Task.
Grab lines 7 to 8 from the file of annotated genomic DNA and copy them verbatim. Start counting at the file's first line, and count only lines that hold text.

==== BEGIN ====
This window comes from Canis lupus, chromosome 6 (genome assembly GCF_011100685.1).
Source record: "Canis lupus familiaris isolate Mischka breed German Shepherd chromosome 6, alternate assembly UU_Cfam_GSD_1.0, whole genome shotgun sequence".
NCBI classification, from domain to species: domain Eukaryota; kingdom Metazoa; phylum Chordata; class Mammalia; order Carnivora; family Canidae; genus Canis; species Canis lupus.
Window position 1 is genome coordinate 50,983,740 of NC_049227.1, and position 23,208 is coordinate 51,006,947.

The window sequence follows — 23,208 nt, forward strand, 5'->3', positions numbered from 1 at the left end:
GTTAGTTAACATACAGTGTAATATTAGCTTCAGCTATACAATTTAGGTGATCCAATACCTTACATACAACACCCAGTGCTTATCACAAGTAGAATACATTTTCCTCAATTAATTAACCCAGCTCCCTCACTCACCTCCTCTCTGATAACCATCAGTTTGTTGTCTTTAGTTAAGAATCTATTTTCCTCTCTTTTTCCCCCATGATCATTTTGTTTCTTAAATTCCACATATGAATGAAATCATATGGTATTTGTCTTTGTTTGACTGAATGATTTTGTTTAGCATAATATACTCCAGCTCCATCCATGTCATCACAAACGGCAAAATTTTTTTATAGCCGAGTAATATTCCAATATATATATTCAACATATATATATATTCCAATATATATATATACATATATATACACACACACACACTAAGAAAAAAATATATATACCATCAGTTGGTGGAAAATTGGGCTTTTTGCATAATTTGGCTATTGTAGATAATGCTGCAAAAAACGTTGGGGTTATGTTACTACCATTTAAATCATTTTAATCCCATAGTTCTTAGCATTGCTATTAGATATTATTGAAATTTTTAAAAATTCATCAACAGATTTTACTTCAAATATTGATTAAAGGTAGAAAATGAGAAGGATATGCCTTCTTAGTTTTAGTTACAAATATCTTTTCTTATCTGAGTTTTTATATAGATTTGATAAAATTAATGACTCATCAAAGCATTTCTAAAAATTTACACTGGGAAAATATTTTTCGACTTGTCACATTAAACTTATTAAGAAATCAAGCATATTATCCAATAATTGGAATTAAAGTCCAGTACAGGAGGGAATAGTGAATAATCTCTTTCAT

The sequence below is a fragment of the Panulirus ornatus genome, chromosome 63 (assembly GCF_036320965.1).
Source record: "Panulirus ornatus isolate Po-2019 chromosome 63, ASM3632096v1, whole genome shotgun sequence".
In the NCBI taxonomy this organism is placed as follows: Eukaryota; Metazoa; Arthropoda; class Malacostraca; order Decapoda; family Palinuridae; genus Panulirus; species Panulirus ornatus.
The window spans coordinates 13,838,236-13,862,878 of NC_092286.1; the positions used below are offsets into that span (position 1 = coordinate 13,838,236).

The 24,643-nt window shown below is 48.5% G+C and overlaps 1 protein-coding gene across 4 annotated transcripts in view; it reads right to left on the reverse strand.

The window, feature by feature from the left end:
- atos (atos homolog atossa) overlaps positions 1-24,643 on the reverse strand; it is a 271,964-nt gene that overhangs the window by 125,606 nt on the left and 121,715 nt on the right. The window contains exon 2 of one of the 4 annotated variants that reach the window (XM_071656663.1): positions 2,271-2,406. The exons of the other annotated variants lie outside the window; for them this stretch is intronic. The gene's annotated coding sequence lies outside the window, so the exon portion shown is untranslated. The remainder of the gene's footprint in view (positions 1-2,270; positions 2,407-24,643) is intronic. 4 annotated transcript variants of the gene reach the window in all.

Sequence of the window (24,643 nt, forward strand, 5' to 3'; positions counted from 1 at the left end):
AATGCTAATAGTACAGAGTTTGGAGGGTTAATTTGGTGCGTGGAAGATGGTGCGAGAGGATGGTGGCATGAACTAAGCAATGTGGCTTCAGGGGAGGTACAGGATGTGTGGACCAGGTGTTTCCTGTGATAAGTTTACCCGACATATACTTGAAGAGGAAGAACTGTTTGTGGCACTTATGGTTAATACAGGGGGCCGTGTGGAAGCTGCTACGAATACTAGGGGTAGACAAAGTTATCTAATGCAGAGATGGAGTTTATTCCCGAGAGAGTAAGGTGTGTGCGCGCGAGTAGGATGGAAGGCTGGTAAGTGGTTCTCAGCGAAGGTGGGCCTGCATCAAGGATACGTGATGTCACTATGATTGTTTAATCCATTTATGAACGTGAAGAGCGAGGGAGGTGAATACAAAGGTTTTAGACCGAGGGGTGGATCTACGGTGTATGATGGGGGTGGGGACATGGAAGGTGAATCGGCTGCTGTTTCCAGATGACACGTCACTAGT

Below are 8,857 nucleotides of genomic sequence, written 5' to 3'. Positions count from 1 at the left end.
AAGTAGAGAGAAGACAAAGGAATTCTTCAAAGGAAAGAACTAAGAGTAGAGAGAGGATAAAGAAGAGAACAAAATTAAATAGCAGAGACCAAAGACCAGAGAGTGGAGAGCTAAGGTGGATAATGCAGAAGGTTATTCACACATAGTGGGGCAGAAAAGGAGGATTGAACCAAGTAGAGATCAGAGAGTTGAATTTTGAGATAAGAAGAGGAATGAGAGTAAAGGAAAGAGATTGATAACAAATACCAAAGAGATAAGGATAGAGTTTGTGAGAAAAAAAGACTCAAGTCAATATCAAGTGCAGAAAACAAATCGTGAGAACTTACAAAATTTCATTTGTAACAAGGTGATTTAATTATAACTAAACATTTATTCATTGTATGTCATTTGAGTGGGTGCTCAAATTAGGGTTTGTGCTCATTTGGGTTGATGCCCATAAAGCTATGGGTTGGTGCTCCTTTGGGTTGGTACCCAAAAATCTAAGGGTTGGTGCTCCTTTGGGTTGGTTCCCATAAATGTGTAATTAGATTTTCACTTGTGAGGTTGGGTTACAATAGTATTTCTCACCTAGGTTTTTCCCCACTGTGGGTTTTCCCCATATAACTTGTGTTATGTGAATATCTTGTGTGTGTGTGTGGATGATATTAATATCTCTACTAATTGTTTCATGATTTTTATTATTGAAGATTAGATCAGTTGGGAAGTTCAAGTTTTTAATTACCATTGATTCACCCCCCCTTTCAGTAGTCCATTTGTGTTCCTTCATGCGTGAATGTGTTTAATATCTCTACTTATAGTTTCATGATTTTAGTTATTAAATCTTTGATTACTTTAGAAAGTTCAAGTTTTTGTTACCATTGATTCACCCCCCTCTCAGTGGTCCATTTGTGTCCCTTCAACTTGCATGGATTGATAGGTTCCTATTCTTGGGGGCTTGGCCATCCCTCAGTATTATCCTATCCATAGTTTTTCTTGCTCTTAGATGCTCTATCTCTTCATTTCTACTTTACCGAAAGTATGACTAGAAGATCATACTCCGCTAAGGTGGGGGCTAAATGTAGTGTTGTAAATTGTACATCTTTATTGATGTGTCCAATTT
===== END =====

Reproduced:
The sequence below is a fragment of the Panulirus ornatus genome, chromosome 63 (assembly GCF_036320965.1).
Source record: "Panulirus ornatus isolate Po-2019 chromosome 63, ASM3632096v1, whole genome shotgun sequence".